Pathological role of tau in α-synuclein dependent synaptic and memory deficits Balvindar Singh1,2, Ana Covelo3, Peter Teravskis3, Michael Benneyworth3,4, Héctor M. Martinez3, Dezhi Liao3,4, Alfonso Araque3,4, Michael K. Lee3,4,5 1Medical Scientist Training Program; 2Graduate Program in Neuroscience; 3Department of Neuroscience; 4Institute for Translational Neuroscience; University of Minnesota; 5GRECC; Minneapolis VA Health Care System Parkinson's disease (PD) is classically characterized by motor dysfunction due to dopaminergic (DA) neuron degeneration in the substantia nigra pars compacta. However, DA-independent, non-motor dysfunction adversely impacts patient quality of life. In particular, cognitive impairment and dementia are prominent disease features. Because mutations in the ⍺-synuclein (⍺S) gene cause familial autosomal dominant PD, ⍺S abnormalities are linked to neuronal dysfunction and neurodegeneration in PD. Further, the current view suggests that cognitive deficits in PD are due to pathological effects of ⍺S abnormalities in forebrain regions. Herein, we show that human missense A53T mutant ⍺S impairs synaptic function, synaptic plasticity, and memory prior to overt neurodegeneration. In particular, while ⍺S is an established modulator of presynaptic neurobiology, we demonstrate that A53T ⍺S uniquely causes cell autonomous deficits in postsynaptic function. Further, mutant ⍺S-induced postsynaptic changes require phosphorylation-dependent tau mislocalization into dendritic spines, leading to AMPA receptor internalization and subsequent impairments in neuronal activity observed both in vitro and ex vivo. To translate the significance of our findings, we determined whether mutant ⍺S-dependent cognitive deficits in the transgenic mouse model of ⍺-synucleinopathy (TgA53T) require endogenous tau expression. Our results show that the lack of tau expression in TgA53T mice completely blocks the onset of cognitive deficits in this model. Consistent with these behavioral results, in vitro dissociated neuronal culture and ex vivo hippocampal slice studies show that loss of endogenous tau expression reverses functional deficits caused by mutant ⍺S. In summary, we show that ⍺S abnormalities cause postsynaptic deficits that directly implicate tau as a mediator of ⍺S-induced memory changes.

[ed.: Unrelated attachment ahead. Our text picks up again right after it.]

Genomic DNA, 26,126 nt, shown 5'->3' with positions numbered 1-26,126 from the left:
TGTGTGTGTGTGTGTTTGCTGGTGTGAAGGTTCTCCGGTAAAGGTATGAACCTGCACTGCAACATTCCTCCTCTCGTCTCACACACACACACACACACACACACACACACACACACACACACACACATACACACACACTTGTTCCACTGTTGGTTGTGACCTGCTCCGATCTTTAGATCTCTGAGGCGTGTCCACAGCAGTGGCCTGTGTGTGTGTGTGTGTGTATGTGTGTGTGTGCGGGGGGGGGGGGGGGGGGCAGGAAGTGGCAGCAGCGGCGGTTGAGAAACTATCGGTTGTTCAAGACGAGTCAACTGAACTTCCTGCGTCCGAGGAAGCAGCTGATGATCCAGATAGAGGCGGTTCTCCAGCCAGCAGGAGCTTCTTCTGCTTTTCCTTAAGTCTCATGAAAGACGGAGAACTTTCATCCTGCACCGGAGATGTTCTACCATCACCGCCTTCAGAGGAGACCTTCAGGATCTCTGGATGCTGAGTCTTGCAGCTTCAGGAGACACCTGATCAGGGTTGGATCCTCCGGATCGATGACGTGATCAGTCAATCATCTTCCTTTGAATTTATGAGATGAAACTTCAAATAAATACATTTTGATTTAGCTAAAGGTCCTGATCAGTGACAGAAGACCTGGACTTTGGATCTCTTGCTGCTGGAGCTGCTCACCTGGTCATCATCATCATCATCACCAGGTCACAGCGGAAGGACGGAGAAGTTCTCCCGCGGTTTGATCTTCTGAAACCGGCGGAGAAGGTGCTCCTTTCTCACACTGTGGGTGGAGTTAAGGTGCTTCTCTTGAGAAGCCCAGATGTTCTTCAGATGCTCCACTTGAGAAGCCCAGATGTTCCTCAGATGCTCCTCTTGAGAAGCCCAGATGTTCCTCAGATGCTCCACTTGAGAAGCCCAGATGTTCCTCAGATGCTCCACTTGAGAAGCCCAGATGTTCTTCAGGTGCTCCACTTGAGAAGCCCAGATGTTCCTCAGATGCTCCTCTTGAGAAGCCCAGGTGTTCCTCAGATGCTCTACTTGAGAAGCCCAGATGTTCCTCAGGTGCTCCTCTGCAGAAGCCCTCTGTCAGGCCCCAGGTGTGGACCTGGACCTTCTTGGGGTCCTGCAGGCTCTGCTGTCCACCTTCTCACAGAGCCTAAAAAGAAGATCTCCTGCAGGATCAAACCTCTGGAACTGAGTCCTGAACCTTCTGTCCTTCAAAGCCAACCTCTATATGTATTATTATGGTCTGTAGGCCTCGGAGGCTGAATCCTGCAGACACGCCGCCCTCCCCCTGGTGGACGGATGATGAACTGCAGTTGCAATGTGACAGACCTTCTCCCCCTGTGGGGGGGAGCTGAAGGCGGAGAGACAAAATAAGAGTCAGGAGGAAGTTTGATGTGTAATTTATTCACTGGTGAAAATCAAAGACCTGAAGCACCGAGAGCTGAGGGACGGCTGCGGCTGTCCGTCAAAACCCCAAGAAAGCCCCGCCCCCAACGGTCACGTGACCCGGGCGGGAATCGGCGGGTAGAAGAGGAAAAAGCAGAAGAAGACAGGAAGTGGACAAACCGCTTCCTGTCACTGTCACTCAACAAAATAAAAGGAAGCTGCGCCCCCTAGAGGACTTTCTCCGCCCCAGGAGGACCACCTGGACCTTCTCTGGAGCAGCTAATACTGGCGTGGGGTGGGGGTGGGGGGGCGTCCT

Funding: R21-NS084007-01, R21-NS096437-01, Michael J. Fox Foundation grant (DL); R01-NS NS086074, R01-092093, Susan and David Plimpton Fund (MKL)
Credits: None available.
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